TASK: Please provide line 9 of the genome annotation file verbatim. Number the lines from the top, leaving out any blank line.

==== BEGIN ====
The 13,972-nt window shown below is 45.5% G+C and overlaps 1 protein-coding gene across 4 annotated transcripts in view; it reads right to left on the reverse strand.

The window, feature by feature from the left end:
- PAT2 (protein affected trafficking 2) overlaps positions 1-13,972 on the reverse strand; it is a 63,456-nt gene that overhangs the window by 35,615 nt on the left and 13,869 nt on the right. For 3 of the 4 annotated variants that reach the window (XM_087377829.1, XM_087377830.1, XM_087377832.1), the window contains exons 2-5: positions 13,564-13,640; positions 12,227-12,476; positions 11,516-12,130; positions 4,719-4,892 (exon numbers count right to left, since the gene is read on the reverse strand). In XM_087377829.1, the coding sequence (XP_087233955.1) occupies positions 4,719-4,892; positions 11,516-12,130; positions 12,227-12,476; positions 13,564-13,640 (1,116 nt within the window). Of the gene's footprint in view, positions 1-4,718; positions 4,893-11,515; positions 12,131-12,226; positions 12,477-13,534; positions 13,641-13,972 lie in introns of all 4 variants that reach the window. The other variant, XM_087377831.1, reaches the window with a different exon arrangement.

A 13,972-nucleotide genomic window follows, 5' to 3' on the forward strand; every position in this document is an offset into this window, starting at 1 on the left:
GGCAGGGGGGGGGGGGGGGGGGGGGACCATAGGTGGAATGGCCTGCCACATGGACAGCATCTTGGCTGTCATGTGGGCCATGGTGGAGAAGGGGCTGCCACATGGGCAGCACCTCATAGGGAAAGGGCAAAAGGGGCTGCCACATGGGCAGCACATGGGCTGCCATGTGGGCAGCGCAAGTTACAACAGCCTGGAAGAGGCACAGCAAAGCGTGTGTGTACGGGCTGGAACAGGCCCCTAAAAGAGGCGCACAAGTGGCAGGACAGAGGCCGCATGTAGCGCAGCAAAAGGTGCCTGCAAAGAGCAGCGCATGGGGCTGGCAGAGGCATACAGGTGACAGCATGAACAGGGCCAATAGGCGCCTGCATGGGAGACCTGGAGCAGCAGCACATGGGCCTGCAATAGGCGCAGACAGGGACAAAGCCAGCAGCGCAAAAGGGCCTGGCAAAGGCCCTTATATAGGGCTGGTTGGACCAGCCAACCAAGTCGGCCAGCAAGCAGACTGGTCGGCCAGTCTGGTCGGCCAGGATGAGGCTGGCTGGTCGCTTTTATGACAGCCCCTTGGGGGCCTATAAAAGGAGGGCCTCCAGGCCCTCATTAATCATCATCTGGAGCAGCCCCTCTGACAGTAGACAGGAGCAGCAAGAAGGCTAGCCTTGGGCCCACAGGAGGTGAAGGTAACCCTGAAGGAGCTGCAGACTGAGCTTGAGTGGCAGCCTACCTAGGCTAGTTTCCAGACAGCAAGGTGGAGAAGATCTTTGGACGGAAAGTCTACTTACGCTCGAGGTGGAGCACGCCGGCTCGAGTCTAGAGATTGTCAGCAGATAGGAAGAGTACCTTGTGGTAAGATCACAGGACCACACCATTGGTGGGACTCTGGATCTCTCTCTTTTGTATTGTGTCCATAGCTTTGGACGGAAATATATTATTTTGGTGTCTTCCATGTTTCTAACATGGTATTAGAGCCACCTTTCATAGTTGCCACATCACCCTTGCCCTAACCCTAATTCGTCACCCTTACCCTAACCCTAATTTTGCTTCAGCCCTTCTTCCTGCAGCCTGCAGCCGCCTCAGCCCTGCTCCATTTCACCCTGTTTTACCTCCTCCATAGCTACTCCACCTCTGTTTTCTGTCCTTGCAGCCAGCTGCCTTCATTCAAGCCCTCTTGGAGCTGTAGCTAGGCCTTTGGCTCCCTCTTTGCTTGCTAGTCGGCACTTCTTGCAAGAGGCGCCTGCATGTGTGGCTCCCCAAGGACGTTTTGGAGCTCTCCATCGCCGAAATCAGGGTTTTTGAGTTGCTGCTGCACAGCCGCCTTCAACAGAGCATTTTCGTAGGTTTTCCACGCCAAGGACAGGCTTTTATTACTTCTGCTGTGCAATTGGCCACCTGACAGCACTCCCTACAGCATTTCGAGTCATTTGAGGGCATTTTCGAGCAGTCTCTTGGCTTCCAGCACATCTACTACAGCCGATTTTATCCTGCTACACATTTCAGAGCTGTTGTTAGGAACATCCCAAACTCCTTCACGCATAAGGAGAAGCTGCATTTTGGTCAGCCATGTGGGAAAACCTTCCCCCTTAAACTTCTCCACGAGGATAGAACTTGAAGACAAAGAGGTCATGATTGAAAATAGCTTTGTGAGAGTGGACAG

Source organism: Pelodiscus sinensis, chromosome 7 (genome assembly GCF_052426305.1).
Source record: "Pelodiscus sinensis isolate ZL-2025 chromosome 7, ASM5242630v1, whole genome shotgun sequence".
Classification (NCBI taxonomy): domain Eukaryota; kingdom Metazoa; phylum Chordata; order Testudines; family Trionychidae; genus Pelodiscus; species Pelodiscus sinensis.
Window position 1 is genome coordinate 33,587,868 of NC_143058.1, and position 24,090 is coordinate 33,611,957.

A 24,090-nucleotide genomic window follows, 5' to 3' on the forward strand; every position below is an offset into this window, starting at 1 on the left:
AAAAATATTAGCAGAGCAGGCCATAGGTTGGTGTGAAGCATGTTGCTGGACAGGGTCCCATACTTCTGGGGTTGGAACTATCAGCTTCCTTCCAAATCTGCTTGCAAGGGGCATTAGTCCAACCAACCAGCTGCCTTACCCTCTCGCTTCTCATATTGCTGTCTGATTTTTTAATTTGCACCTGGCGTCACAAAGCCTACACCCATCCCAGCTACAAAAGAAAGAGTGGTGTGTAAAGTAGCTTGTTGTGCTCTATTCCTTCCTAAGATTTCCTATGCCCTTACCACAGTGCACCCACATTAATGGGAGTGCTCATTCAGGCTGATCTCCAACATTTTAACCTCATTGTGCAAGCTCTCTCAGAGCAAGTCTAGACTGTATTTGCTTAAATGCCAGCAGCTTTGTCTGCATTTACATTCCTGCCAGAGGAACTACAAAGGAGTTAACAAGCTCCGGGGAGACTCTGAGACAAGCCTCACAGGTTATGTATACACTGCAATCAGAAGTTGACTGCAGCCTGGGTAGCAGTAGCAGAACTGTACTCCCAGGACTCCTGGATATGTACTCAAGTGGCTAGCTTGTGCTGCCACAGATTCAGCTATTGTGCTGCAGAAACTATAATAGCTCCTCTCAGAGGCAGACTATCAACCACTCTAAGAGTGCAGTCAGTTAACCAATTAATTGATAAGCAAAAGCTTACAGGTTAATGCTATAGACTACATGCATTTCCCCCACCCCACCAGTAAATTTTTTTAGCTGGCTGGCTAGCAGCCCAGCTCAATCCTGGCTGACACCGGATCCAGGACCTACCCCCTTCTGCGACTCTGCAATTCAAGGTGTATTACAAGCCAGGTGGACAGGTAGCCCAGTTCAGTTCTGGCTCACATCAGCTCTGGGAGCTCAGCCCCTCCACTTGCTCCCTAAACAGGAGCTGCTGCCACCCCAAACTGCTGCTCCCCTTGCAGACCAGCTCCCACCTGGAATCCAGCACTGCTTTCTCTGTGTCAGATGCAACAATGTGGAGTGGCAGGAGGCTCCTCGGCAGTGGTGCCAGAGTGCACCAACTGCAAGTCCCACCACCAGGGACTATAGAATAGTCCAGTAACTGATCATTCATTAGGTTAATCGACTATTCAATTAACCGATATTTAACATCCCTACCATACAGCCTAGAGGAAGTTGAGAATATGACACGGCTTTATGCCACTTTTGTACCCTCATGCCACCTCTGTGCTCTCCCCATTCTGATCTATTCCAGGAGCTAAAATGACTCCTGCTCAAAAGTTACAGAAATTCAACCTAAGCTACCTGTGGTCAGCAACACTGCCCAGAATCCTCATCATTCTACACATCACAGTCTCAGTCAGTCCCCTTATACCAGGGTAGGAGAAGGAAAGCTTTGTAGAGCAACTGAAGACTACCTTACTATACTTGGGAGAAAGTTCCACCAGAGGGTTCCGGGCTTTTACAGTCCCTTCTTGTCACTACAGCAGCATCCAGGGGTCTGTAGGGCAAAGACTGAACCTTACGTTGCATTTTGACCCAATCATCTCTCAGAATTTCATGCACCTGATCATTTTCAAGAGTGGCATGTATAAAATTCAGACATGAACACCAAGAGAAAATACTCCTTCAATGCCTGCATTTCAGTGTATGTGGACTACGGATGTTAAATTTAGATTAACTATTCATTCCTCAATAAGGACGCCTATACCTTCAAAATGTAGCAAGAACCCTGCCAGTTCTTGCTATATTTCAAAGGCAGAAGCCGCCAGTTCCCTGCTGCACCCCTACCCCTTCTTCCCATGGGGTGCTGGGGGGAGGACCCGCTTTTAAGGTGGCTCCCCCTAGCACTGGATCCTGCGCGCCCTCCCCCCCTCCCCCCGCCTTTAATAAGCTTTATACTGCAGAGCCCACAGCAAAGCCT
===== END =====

Window position 1 is genome coordinate 33,587,868 of NC_143058.1, and position 24,090 is coordinate 33,611,957.